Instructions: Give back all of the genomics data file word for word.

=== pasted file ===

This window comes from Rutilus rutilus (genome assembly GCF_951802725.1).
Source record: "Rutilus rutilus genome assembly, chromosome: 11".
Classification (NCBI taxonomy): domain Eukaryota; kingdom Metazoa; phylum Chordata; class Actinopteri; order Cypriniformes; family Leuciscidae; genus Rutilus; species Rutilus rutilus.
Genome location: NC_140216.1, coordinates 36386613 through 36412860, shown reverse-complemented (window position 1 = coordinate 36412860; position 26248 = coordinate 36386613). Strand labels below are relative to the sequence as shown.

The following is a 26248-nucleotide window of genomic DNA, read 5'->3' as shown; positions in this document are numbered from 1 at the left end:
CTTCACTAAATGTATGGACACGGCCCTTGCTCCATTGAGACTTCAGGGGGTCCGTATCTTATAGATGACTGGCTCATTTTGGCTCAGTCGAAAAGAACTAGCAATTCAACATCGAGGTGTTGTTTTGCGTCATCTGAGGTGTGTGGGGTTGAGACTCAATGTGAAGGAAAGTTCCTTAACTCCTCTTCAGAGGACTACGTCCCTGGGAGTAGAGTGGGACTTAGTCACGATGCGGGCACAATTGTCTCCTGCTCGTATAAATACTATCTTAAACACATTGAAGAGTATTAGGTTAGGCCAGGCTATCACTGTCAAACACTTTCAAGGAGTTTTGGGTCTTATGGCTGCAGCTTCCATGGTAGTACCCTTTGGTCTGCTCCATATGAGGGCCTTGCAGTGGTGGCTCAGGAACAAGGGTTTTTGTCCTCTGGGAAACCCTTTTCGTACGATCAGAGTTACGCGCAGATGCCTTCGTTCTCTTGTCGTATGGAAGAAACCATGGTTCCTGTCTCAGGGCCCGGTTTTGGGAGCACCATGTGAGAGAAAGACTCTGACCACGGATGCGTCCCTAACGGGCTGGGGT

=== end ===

This window comes from Rutilus rutilus (genome assembly GCF_951802725.1).
Source record: "Rutilus rutilus genome assembly, chromosome: 11".
Classification (NCBI taxonomy): domain Eukaryota; kingdom Metazoa; phylum Chordata; class Actinopteri; order Cypriniformes; family Leuciscidae; genus Rutilus; species Rutilus rutilus.
Genome location: NC_140216.1, coordinates 36386613 through 36412860, shown reverse-complemented (window position 1 = coordinate 36412860; position 26248 = coordinate 36386613). Strand labels below are relative to the sequence as shown.

The following is a 26248-nucleotide window of genomic DNA, read 5'->3' as shown; positions in this document are numbered from 1 at the left end:
CTTCACTAAATGTATGGACACGGCCCTTGCTCCATTGAGACTTCAGGGGGTCCGTATCTTATAGATGACTGGCTCATTTTGGCTCAGTCGAAAAGAACTAGCAATTCAACATCGAGGTGTTGTTTTGCGTCATCTGAGGTGTGTGGGGTTGAGACTCAATGTGAAGGAAAGTTCCTTAACTCCTCTTCAGAGGACTACGTCCCTGGGAGTAGAGTGGGACTTAGTCACGATGCGGGCACAATTGTCTCCTGCTCGTATAAATACTATCTTAAACACATTGAAGAGTATTAGGTTAGGCCAGGCTATCACTGTCAAACACTTTCAAGGAGTTTTGGGTCTTATGGCTGCAGCTTCCATGGTAGTACCCTTTGGTCTGCTCCATATGAGGGCCTTGCAGTGGTGGCTCAGGAACAAGGGTTTTTGTCCTCTGGGAAACCCTTTTCGTACGATCAGAGTTACGCGCAGATGCCTTCGTTCTCTTGTCGTATGGAAGAAACCATGGTTCCTGTCTCAGGGCCCGGTTTTGGGAGCACCATGTGAGAGAAAGACTCTGACCACGGATGCGTCCCTAACGGGCTGGGGT